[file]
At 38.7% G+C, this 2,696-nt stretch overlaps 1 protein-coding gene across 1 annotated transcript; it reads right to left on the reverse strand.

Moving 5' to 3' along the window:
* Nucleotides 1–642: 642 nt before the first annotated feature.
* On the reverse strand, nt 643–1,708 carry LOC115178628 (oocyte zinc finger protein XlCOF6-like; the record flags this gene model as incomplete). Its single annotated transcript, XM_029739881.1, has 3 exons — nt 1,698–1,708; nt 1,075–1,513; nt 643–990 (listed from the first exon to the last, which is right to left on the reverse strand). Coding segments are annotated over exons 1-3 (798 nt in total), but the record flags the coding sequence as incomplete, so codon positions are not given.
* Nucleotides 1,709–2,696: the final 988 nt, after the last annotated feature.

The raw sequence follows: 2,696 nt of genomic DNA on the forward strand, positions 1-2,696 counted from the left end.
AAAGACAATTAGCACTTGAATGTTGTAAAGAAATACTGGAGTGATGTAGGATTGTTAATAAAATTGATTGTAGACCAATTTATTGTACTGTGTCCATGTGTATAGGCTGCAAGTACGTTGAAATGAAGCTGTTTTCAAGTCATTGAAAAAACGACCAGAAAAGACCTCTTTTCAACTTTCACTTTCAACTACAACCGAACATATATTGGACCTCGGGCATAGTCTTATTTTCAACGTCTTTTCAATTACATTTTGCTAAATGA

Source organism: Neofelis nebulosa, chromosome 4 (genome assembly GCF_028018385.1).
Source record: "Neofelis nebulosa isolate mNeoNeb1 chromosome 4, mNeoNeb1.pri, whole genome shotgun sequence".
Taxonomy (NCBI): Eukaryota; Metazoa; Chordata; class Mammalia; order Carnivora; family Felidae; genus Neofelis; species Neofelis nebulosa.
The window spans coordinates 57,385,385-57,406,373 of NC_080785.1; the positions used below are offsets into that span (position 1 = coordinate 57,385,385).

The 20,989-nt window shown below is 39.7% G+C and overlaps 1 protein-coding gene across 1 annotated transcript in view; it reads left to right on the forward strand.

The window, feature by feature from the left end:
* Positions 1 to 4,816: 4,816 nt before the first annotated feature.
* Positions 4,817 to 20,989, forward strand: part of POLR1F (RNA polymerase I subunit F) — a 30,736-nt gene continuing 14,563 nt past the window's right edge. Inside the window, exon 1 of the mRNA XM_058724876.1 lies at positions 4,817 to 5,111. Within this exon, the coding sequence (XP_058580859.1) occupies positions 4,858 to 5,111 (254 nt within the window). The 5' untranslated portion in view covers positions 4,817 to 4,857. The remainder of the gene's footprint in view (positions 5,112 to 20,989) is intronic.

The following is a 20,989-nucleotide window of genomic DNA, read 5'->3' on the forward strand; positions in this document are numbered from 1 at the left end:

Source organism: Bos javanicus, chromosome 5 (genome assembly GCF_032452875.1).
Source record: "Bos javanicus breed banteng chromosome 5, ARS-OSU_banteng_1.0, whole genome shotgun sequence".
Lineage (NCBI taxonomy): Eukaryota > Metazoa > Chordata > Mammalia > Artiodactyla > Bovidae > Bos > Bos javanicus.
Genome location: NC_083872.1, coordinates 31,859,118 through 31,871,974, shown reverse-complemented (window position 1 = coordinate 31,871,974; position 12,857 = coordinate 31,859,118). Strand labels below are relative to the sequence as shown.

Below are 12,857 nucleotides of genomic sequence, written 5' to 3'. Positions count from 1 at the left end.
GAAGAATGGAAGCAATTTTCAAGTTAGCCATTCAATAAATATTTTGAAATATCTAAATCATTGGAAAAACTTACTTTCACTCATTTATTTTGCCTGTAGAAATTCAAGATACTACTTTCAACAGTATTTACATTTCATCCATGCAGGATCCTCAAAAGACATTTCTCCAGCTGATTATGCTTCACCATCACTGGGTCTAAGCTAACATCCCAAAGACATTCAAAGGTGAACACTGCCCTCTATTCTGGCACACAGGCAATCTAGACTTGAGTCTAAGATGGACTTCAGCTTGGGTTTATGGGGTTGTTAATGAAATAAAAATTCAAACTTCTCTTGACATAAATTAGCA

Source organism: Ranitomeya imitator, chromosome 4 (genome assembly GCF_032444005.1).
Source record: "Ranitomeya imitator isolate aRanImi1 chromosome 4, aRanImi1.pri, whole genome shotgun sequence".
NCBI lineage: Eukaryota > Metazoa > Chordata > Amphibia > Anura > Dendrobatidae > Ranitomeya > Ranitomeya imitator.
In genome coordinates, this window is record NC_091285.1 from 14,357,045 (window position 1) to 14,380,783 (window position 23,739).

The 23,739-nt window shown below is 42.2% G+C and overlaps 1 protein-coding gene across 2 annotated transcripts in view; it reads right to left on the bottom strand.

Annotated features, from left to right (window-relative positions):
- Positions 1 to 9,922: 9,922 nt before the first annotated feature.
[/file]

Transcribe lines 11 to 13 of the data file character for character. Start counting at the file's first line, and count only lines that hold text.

The window spans coordinates 57,385,385-57,406,373 of NC_080785.1; the positions used below are offsets into that span (position 1 = coordinate 57,385,385).

The 20,989-nt window shown below is 39.7% G+C and overlaps 1 protein-coding gene across 1 annotated transcript in view; it reads left to right on the forward strand.

The window, feature by feature from the left end: